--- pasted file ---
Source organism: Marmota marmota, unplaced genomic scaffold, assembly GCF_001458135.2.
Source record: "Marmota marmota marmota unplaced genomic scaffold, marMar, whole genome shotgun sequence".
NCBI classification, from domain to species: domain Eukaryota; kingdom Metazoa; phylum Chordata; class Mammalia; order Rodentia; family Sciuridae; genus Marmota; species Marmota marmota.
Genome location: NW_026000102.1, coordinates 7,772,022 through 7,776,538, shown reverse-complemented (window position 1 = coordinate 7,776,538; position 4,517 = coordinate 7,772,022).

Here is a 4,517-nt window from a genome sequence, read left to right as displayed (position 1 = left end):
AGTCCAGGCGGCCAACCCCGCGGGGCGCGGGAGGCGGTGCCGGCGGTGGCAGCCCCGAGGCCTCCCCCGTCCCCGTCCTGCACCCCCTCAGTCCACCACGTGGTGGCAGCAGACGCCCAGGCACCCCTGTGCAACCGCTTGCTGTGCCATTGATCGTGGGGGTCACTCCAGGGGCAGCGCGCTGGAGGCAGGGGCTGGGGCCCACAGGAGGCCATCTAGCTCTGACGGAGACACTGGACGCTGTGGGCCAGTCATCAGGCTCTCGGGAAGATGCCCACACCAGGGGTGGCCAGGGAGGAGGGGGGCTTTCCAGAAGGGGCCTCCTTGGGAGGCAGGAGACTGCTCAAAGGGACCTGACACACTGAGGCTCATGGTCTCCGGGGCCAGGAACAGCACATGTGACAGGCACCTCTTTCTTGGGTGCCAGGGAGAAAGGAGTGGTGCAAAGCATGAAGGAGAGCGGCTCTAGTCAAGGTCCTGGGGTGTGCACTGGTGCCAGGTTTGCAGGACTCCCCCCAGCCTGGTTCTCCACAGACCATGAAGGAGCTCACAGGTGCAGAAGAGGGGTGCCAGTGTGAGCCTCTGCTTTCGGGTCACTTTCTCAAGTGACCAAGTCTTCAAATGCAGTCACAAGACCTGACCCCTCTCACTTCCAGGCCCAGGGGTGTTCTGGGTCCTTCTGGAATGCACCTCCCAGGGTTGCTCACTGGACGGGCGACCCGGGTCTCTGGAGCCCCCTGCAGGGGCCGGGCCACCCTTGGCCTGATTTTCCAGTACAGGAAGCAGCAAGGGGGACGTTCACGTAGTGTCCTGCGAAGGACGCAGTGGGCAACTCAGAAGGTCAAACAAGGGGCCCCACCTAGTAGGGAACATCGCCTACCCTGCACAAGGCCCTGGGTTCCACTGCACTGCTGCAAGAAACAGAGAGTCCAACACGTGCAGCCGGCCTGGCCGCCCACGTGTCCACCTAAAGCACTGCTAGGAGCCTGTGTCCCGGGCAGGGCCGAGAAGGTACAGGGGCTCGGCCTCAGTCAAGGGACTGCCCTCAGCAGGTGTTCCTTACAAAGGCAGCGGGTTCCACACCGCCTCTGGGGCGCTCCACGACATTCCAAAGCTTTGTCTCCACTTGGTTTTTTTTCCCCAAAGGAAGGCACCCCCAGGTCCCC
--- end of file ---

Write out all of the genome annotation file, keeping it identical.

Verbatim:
Source organism: Marmota marmota, unplaced genomic scaffold, assembly GCF_001458135.2.
Source record: "Marmota marmota marmota unplaced genomic scaffold, marMar, whole genome shotgun sequence".
NCBI classification, from domain to species: domain Eukaryota; kingdom Metazoa; phylum Chordata; class Mammalia; order Rodentia; family Sciuridae; genus Marmota; species Marmota marmota.
Genome location: NW_026000102.1, coordinates 7,772,022 through 7,776,538, shown reverse-complemented (window position 1 = coordinate 7,776,538; position 4,517 = coordinate 7,772,022).

Here is a 4,517-nt window from a genome sequence, read left to right as displayed (position 1 = left end):
AGTCCAGGCGGCCAACCCCGCGGGGCGCGGGAGGCGGTGCCGGCGGTGGCAGCCCCGAGGCCTCCCCCGTCCCCGTCCTGCACCCCCTCAGTCCACCACGTGGTGGCAGCAGACGCCCAGGCACCCCTGTGCAACCGCTTGCTGTGCCATTGATCGTGGGGGTCACTCCAGGGGCAGCGCGCTGGAGGCAGGGGCTGGGGCCCACAGGAGGCCATCTAGCTCTGACGGAGACACTGGACGCTGTGGGCCAGTCATCAGGCTCTCGGGAAGATGCCCACACCAGGGGTGGCCAGGGAGGAGGGGGGCTTTCCAGAAGGGGCCTCCTTGGGAGGCAGGAGACTGCTCAAAGGGACCTGACACACTGAGGCTCATGGTCTCCGGGGCCAGGAACAGCACATGTGACAGGCACCTCTTTCTTGGGTGCCAGGGAGAAAGGAGTGGTGCAAAGCATGAAGGAGAGCGGCTCTAGTCAAGGTCCTGGGGTGTGCACTGGTGCCAGGTTTGCAGGACTCCCCCCAGCCTGGTTCTCCACAGACCATGAAGGAGCTCACAGGTGCAGAAGAGGGGTGCCAGTGTGAGCCTCTGCTTTCGGGTCACTTTCTCAAGTGACCAAGTCTTCAAATGCAGTCACAAGACCTGACCCCTCTCACTTCCAGGCCCAGGGGTGTTCTGGGTCCTTCTGGAATGCACCTCCCAGGGTTGCTCACTGGACGGGCGACCCGGGTCTCTGGAGCCCCCTGCAGGGGCCGGGCCACCCTTGGCCTGATTTTCCAGTACAGGAAGCAGCAAGGGGGACGTTCACGTAGTGTCCTGCGAAGGACGCAGTGGGCAACTCAGAAGGTCAAACAAGGGGCCCCACCTAGTAGGGAACATCGCCTACCCTGCACAAGGCCCTGGGTTCCACTGCACTGCTGCAAGAAACAGAGAGTCCAACACGTGCAGCCGGCCTGGCCGCCCACGTGTCCACCTAAAGCACTGCTAGGAGCCTGTGTCCCGGGCAGGGCCGAGAAGGTACAGGGGCTCGGCCTCAGTCAAGGGACTGCCCTCAGCAGGTGTTCCTTACAAAGGCAGCGGGTTCCACACCGCCTCTGGGGCGCTCCACGACATTCCAAAGCTTTGTCTCCACTTGGTTTTTTTTCCCCAAAGGAAGGCACCCCCAGGTCCCC